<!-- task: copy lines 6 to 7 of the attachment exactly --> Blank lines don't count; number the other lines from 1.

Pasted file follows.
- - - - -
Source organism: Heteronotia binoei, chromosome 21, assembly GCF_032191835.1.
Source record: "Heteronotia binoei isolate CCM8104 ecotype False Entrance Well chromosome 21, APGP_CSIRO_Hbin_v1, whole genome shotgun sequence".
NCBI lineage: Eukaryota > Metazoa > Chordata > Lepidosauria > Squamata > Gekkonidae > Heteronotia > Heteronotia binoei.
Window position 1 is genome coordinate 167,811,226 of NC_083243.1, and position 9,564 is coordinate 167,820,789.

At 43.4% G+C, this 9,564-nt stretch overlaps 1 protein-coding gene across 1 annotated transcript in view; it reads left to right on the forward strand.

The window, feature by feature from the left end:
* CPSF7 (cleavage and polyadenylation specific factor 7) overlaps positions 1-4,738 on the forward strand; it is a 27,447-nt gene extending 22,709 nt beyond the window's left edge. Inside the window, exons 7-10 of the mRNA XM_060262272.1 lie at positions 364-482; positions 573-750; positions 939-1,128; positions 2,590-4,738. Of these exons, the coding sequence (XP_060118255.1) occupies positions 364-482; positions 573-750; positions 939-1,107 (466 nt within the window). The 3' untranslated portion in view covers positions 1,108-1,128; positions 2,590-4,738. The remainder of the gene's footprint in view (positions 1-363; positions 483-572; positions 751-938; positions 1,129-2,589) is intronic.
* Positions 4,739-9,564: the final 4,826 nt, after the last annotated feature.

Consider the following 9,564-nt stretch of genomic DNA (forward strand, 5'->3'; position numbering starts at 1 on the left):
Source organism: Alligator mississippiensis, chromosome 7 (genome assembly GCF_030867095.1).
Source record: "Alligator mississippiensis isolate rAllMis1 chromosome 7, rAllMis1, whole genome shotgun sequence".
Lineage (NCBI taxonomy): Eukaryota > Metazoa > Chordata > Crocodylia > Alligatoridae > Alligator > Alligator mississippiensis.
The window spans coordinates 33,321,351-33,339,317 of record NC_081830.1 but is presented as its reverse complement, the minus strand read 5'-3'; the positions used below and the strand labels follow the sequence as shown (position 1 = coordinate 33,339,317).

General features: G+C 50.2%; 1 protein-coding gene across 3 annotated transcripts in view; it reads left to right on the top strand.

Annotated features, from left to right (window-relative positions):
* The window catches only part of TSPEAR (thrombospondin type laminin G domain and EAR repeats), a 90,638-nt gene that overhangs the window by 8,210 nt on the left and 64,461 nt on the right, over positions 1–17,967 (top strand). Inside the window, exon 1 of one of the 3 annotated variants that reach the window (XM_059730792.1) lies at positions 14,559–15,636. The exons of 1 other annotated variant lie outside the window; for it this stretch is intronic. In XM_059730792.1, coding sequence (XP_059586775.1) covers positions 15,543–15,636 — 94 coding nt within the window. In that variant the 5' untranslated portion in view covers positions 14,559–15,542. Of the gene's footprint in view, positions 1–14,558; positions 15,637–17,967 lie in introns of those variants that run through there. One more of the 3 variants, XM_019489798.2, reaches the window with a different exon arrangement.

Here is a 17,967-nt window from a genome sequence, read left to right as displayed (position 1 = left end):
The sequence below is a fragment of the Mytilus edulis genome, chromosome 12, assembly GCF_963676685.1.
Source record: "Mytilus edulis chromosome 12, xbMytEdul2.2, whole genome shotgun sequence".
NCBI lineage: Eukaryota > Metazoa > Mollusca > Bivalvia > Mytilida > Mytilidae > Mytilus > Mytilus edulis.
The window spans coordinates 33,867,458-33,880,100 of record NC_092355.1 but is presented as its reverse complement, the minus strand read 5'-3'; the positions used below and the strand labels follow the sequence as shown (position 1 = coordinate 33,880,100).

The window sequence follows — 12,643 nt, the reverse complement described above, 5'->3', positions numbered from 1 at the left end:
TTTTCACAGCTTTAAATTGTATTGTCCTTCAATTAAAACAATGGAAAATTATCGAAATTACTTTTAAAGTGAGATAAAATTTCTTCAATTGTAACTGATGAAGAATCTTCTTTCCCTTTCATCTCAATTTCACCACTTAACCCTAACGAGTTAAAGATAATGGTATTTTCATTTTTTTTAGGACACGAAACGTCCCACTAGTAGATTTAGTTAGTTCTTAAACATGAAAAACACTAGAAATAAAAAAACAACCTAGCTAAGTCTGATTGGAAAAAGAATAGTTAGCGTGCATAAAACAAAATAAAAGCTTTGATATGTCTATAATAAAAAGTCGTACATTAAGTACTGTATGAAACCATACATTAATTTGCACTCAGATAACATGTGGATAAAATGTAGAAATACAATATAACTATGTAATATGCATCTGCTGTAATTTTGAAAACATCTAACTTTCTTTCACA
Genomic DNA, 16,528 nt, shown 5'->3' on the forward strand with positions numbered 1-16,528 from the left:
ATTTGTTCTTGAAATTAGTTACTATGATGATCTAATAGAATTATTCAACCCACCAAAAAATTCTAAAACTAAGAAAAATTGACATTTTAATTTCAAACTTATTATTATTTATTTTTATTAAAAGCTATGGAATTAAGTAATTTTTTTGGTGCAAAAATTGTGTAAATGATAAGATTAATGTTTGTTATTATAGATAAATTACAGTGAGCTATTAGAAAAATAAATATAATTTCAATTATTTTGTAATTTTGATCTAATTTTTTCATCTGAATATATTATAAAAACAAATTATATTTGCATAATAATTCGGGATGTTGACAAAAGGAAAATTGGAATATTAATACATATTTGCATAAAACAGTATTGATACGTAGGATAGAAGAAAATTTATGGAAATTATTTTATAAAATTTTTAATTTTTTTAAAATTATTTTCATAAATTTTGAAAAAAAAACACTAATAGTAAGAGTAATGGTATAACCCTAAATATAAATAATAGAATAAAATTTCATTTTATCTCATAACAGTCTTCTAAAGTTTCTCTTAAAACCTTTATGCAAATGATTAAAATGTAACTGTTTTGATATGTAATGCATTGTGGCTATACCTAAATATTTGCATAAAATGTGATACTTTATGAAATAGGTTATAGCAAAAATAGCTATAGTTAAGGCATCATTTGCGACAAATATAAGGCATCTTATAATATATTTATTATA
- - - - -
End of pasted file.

The window, feature by feature from the left end:
* CPSF7 (cleavage and polyadenylation specific factor 7) overlaps positions 1-4,738 on the forward strand; it is a 27,447-nt gene extending 22,709 nt beyond the window's left edge. Inside the window, exons 7-10 of the mRNA XM_060262272.1 lie at positions 364-482; positions 573-750; positions 939-1,128; positions 2,590-4,738. Of these exons, the coding sequence (XP_060118255.1) occupies positions 364-482; positions 573-750; positions 939-1,107 (466 nt within the window). The 3' untranslated portion in view covers positions 1,108-1,128; positions 2,590-4,738. The remainder of the gene's footprint in view (positions 1-363; positions 483-572; positions 751-938; positions 1,129-2,589) is intronic.